Cindy (left) and Fred Warmbier, whose son Otto died shortly after release from North Korea’s custody in 2017, speaks during a press conference held Nov. 22, 2019, at Koreana Hotel in Jung-gu, central Seoul. (Yonhap)
Fred Warmbier, whose son Otto died in 2017 after being detained in Pyongyang, said in an email response to The Korea Herald that he supported the family of Lee Dae-jun, a South Korean fisheries official who was killed by North Korean soldiers last month.
“I have written an article in support of the family,” Warmbier said in the email, reciprocating a gesture earlier this month from Lee Rae-jin, the official’s brother who said he wished to reach out to the parents of the American college student.
Warmbier also thanked Lee for his “courage in standing up to the Kim regime.”
Upon receiving Warmbiers’ message of support, Lee said over the phone Monday morning he was “incredibly thankful.”
Lee said he would also like to “extend (his) support and solidarity to the Warmbier family,” vowed to offer his help in any way he can, and hoped for joint endeavors in the future.
“If victims work together and continue to speak out against North Korea, our voice will hold more weight in the international community -- which then could potentially act as a pressure against the regime,” he said.
Lee said he was contemplating legal action against North Korea for the extrajudicial killing of his brother, as the Warmbiers have done for their son.
“Words alone are not going to make North Korea budge. We have to find ways to hold them responsible -- legally or financially,” he said, adding, “I think the Warmbier family showed the world that is possible.”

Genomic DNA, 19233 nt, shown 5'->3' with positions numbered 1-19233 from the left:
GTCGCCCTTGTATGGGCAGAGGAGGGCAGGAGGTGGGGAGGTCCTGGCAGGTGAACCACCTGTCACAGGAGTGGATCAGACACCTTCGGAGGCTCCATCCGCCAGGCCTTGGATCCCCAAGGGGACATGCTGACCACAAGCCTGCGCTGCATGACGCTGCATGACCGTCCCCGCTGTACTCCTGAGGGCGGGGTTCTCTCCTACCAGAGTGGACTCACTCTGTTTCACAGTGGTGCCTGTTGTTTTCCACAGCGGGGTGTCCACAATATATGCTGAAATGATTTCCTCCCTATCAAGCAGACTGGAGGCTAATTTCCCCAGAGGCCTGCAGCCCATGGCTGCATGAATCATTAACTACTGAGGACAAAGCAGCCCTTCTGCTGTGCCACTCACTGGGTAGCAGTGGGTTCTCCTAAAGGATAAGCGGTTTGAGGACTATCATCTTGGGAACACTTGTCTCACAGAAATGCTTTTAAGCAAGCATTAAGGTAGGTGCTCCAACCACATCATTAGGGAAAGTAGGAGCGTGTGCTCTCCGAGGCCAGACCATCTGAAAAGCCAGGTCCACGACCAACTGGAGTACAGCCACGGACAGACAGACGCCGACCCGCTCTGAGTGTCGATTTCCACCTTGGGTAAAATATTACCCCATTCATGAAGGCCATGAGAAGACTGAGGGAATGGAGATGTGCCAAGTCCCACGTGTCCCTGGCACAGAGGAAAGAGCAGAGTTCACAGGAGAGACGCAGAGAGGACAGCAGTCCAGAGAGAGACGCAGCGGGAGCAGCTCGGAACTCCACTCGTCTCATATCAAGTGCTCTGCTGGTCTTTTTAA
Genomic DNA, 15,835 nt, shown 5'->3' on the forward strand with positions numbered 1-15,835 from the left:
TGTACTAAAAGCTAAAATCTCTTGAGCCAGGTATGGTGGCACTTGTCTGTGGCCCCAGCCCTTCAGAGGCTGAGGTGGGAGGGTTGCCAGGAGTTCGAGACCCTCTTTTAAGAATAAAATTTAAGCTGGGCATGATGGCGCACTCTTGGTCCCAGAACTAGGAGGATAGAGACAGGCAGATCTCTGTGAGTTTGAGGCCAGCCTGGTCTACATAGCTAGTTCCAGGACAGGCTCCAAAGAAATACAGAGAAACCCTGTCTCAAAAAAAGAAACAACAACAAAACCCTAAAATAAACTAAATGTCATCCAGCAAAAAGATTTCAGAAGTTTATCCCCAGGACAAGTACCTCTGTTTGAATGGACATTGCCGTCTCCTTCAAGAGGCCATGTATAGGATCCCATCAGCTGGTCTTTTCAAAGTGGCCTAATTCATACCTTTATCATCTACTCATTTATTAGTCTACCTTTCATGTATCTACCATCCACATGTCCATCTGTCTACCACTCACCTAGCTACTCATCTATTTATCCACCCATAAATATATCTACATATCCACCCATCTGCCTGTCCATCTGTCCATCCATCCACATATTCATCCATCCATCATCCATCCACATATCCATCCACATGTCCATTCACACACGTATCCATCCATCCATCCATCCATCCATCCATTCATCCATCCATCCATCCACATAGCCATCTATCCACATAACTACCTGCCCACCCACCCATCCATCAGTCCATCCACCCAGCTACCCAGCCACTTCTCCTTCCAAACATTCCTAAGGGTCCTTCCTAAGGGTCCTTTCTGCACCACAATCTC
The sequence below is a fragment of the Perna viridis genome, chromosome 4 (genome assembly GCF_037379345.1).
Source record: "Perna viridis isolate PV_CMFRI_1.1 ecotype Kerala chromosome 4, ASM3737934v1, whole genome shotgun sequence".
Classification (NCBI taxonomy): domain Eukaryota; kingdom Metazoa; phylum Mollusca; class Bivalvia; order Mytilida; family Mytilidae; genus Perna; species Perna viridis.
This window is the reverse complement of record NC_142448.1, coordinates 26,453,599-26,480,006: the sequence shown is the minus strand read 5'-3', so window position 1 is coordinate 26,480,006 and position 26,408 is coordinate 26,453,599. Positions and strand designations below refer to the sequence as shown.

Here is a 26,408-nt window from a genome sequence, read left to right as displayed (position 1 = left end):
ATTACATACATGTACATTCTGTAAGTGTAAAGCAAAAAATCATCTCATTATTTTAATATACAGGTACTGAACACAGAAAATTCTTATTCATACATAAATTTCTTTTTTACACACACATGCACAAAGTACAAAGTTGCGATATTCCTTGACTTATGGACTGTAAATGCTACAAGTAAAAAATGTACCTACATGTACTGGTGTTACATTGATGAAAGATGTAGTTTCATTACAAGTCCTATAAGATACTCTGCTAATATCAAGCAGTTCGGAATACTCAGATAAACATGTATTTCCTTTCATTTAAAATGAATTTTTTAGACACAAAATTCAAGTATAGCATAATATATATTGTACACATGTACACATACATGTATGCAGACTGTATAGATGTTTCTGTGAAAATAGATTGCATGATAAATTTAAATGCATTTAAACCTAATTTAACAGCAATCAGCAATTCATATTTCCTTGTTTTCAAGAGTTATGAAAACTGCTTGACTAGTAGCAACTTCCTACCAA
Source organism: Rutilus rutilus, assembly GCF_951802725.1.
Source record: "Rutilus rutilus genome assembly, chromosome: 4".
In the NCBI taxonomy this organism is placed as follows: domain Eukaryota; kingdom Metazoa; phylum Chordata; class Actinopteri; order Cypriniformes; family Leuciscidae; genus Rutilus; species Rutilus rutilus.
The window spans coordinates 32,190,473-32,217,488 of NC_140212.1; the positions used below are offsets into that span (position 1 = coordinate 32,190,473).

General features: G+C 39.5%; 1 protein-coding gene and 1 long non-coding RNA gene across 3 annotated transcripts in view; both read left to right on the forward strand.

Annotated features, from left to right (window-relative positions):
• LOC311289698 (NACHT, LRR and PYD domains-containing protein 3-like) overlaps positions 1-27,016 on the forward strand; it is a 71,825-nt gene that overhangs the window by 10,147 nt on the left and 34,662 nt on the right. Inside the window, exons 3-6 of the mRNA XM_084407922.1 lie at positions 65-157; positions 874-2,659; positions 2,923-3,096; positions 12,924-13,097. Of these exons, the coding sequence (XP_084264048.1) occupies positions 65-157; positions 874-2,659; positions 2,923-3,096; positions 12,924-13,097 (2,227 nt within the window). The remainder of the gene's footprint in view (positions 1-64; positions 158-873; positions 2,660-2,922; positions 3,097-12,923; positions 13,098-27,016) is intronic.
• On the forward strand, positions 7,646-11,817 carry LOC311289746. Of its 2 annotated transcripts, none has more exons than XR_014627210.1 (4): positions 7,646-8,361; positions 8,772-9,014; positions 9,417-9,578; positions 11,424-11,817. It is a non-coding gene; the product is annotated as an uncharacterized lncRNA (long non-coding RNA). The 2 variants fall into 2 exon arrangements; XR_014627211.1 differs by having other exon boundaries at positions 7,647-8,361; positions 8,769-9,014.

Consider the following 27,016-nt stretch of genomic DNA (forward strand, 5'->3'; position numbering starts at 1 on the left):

Lee said he was “aware that this is only the beginning of a long battle.” “But I won’t back down until my brother gets the justice he deserves.”
In the article attached to the email response, Warmbier said he and his wife, Cindy, “pledge (their) solidarity” with the South Korean family.
“We are victims of the same lies and horrific abuses of the Kim regime and know that it is important to stand up to them,” Fred Warmbier wrote in the article.
Citing support that US President Donald Trump has provided for their family, he called for similar action from South Korean President Moon Jae-in.
“President Trump and his administration have been very supportive of our efforts in seeking justice for Otto and as a young democracy, South Korea, with President Moon, must stand up for the rights of the Lee family,” he said.
“As democracies we must honor and protect the rights of our citizens. President Moon must allow the Lee family to work with him and his administration to seek justice and resolution.”
Closing the article, he stressed, “President Moon must support the Lee family and stand up to the lies of North Korea.”
This is not the first time the Warmbiers have urged more support from Moon and his administration for victims of North Korea’s abuses.
During a visit to Seoul last November, the couple joined a press conference organized by the Korean War Abductees’ Family Union, in which they called on the South Korean government to do more to counter the North’s human rights violations.
“What’s discouraging is to be in South Korea and to just to interact with KWAFU, and they don’t get support from the Moon administration, and that’s a real problem and that needs to be changed,” Fred Warmbier said at the conference.
Moon at the time turned down the family union’s request for a meeting with the Warmbiers.
Meanwhile, the Lee family is seeking an independent inquiry from the United Nations into the case for suspected violations of international laws of human rights and war, among others.